A report was presented to staff showing that as an institution, we were indeed ‘ripe’ for a project based communication strategy rather than continuing with our approach using email.
- Graph 1 – Most communication is staff/staff
- Graph 2 – Most email between staff is actionable (ie. relates to a ‘project’ to be completed)
- Graph 3 – Most external mail is not actionable but is information from outside the institution
(this changes depending on school role – the closer to principal, the more actionable external emails become)
- Graph 4 – Overall, most email is actionable around a project
- Graph 5 – Most email is sent to a group of people (or a ‘Team’). Only 27% of emails are single recipient.
- Graph 6 – When emailing students, most communications are single recipients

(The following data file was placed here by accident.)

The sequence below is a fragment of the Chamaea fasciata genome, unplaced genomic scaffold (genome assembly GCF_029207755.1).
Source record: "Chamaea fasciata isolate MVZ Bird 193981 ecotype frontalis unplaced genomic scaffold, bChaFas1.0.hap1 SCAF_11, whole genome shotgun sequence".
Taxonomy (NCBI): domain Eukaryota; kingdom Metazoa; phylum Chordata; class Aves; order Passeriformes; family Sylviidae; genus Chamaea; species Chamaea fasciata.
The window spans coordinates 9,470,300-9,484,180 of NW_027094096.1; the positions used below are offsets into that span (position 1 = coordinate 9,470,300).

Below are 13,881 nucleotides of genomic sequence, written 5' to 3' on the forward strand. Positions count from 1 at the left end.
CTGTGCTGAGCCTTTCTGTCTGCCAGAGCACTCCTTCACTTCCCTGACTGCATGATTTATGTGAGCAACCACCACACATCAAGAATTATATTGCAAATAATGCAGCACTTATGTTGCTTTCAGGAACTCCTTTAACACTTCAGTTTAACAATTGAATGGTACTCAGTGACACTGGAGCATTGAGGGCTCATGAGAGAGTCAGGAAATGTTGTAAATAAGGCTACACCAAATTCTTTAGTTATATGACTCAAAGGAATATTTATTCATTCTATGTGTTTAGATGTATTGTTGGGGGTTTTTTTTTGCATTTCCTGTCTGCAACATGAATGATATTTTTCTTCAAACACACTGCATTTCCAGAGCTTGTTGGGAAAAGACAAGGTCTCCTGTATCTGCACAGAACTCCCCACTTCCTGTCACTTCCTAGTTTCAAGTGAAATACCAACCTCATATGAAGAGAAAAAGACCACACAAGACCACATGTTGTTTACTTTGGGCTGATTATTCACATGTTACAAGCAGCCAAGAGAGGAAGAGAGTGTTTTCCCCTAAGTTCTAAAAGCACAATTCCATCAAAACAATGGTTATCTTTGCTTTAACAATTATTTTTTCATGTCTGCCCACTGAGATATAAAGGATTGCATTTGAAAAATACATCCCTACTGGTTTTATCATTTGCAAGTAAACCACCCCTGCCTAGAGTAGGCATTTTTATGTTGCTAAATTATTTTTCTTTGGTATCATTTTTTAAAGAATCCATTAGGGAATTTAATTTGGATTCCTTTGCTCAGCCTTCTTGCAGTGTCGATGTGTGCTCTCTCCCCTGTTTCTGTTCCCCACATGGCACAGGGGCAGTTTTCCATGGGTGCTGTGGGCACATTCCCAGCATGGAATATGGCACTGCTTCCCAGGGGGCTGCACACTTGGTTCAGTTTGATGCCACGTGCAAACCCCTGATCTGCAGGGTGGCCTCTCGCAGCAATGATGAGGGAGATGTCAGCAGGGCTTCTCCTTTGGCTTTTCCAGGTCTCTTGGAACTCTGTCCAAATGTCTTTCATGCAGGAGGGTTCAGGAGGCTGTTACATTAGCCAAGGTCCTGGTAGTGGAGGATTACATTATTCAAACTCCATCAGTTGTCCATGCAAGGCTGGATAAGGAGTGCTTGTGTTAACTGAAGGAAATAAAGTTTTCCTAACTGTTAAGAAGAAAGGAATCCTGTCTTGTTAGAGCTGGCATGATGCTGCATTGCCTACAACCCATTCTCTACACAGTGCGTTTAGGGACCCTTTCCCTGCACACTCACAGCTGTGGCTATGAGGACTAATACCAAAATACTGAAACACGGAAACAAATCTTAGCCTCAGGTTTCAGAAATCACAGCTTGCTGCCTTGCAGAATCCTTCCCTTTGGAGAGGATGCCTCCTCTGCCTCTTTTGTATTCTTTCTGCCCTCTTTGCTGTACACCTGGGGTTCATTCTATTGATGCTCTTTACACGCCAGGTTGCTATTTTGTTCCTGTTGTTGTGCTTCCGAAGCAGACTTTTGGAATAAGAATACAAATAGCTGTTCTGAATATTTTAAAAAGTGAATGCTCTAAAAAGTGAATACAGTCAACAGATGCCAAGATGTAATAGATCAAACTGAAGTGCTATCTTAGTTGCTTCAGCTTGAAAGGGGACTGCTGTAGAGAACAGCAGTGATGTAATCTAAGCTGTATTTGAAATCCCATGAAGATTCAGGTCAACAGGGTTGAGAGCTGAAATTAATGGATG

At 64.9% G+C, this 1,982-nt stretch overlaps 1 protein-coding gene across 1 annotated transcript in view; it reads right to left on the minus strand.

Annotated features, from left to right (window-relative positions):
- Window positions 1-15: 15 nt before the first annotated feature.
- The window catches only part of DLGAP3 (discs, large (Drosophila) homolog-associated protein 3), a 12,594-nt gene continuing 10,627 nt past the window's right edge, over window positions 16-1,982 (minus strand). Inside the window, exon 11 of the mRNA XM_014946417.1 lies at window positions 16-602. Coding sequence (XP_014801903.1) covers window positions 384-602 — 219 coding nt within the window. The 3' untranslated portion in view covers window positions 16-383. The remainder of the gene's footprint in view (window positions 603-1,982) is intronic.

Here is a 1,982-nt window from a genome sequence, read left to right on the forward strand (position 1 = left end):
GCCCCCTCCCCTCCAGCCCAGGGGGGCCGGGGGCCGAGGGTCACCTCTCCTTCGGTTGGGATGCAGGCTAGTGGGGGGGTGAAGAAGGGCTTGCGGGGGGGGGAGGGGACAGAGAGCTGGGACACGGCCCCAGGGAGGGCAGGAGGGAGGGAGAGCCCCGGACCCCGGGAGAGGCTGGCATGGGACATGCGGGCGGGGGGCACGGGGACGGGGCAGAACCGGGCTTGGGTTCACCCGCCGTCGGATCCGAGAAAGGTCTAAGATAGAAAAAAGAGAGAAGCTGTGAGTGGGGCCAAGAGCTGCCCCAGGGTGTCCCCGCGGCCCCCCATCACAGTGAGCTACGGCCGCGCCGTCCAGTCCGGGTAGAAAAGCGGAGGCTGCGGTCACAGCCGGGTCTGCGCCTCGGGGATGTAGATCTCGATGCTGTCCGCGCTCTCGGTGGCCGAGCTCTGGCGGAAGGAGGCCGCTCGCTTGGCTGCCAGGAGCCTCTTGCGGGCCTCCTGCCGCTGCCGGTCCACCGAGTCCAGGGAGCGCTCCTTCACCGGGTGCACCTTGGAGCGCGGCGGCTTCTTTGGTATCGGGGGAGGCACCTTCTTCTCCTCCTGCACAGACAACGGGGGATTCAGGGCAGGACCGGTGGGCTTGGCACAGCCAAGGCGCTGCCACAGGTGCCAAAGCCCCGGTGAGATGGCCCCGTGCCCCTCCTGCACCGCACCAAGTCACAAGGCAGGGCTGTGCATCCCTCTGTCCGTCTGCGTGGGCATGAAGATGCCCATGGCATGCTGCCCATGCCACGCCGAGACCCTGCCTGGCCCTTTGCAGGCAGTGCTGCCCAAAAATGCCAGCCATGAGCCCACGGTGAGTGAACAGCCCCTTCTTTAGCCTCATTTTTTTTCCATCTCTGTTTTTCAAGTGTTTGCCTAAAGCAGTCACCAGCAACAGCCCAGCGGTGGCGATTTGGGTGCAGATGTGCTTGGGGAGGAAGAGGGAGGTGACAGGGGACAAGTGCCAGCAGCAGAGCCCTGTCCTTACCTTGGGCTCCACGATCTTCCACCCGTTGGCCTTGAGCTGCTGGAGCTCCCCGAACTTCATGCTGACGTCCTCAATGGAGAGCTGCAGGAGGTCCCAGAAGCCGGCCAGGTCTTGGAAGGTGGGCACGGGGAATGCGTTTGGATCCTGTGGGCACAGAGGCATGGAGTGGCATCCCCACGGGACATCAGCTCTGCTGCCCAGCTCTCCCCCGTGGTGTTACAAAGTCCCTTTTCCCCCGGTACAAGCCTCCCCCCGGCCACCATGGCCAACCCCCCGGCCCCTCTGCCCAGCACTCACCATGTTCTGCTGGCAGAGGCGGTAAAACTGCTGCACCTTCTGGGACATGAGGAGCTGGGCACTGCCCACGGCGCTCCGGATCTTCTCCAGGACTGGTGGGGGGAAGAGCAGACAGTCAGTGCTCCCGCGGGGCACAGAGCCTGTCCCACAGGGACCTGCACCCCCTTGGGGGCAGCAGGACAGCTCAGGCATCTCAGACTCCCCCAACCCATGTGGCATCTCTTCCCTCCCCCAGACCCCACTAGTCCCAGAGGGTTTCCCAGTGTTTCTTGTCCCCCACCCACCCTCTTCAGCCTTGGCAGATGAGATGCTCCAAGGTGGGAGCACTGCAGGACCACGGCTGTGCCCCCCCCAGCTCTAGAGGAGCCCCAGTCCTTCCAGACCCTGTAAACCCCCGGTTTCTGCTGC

- Graph 7 – Externally, most of the email that comes to us is intended for multiple recipients
- Graph 8 – Overall, most of the email that comes to us is intended for multiple recipients
In short, most of our staff/staff communication is teams/project based communication. This is problematic within email as conversations are notoriously difficult to keep track of when people send responses out of read order, other emails appear within the timeline, people blend projects together in one email, and information within emails can appear out of chronological order when many people are reply to different components of projects without regard to all conversations about particular projects. The staff in the school were effectively making an argument for a different approach to communication via a solution like Teams having not realised how inefficient the system currently was, but now could see the reasoning behind adopting a new approach.